Through Dance, a Journey Through Cambodia’s Recent Past

Having weathered the political storms of the past six decades, Cambodia’s arts scene has grown vibrant in recent years. A product of that transformation, the Kampot-based organization Epic Arts, will tonight stage a new dance performance that attempts to capture various eras of the country’s past.

Since 2003, Epic Arts has run a performing-arts program as part of its efforts to help physically hand­icapped people better integrate into society. Beginning tonight, the 60-minute show “Come Back Brighter,” will be performed eve­ry Friday through May 6 at the Old Royal Cinema.

From left: Epic Arts dancers Bunroath Tov, Mary Yoem and Sopha Sut rehearse in Kampot City in December. (Hayley Holden)
From left: Epic Arts dancers Bunroath Tov, Mary Yoem and Sopha Sut rehearse in Kampot City in December. (Hayley Holden)

“This show is very special,” said dancer Po Sakun, who will perform from his wheelchair.

“This is a show about Khmer culture, Khmer arts and Cambodian history. When people come to see the show, they will be entertained, learn about four eras of Cambodian history, and, especially, they will see people with disabilities perform on stage—classical and contemporary dance with emotion.”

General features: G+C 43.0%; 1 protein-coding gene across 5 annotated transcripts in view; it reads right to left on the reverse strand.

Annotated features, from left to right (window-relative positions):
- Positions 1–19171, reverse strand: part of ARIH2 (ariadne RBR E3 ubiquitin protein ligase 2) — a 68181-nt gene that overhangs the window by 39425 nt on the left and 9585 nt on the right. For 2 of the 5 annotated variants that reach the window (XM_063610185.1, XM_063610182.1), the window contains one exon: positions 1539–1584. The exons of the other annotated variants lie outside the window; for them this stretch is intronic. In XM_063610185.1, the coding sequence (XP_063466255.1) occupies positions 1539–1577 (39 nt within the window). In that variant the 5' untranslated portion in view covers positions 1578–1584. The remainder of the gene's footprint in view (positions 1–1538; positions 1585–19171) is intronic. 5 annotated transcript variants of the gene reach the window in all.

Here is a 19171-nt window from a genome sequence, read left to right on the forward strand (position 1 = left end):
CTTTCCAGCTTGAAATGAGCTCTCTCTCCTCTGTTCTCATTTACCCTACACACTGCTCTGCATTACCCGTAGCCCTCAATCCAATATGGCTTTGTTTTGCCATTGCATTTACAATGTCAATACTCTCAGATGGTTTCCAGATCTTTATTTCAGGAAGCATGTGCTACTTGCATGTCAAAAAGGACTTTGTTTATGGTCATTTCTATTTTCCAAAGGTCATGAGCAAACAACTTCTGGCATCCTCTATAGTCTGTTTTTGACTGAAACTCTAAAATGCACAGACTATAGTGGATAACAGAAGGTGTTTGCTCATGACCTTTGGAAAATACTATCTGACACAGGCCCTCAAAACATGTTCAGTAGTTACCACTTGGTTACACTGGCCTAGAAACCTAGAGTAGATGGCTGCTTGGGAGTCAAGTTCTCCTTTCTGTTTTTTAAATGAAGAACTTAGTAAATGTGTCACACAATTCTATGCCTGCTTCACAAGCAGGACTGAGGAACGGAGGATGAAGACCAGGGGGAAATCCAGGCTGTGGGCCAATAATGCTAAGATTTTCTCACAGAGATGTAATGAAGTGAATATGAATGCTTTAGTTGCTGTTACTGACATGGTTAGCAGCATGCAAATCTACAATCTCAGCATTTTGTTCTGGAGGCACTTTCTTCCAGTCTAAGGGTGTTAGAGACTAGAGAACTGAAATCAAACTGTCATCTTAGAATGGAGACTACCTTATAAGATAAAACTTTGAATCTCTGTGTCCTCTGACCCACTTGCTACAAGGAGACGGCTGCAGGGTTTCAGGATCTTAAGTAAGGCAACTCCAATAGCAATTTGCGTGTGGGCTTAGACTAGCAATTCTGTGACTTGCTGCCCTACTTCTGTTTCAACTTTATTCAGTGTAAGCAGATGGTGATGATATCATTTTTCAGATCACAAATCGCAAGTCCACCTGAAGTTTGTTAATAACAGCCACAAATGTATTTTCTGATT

“Come Back Brighter” will be­gin with a 15-minute dance performed by young students from the Kam­pot Traditional Music School and accompanied by Khmer classical music. A 45-minute contemporary number performed by Epic Arts’ eight dancers will follow.

The show has been choreographed around music and video clips that illustrate the events of Cambodia’s past, said Anthony Evans, an Epic Arts manager who worked on the show’s concept. The young classical dancers will depict age-old traditions, while the Epic Arts dancers will convey the wind of creativity that blew during the 1960s, the darkness of the Pol Pot era, and the economic development of today, he said.

Conceiving a 45-minute dance for Epic Arts’ performers—during which they express themselves in three very different ways—was ea­sier said than done, said Nam Narim of the contemporary dance company Amrita Performing Arts, who was brought in to choreograph the show.

“Since it’s three separate concepts with different styles…I

needed to create moves for each segment, but also had to connect them with each other,” Ms. Na­rim said.

The performance is also hard work for the dancers, who must switch between rhythms and moods, she said.

“I see professional artists: They are deaf or with other physical handicaps, but they are such strong performers.”

Tonight’s show starts at 7:30 p.m.

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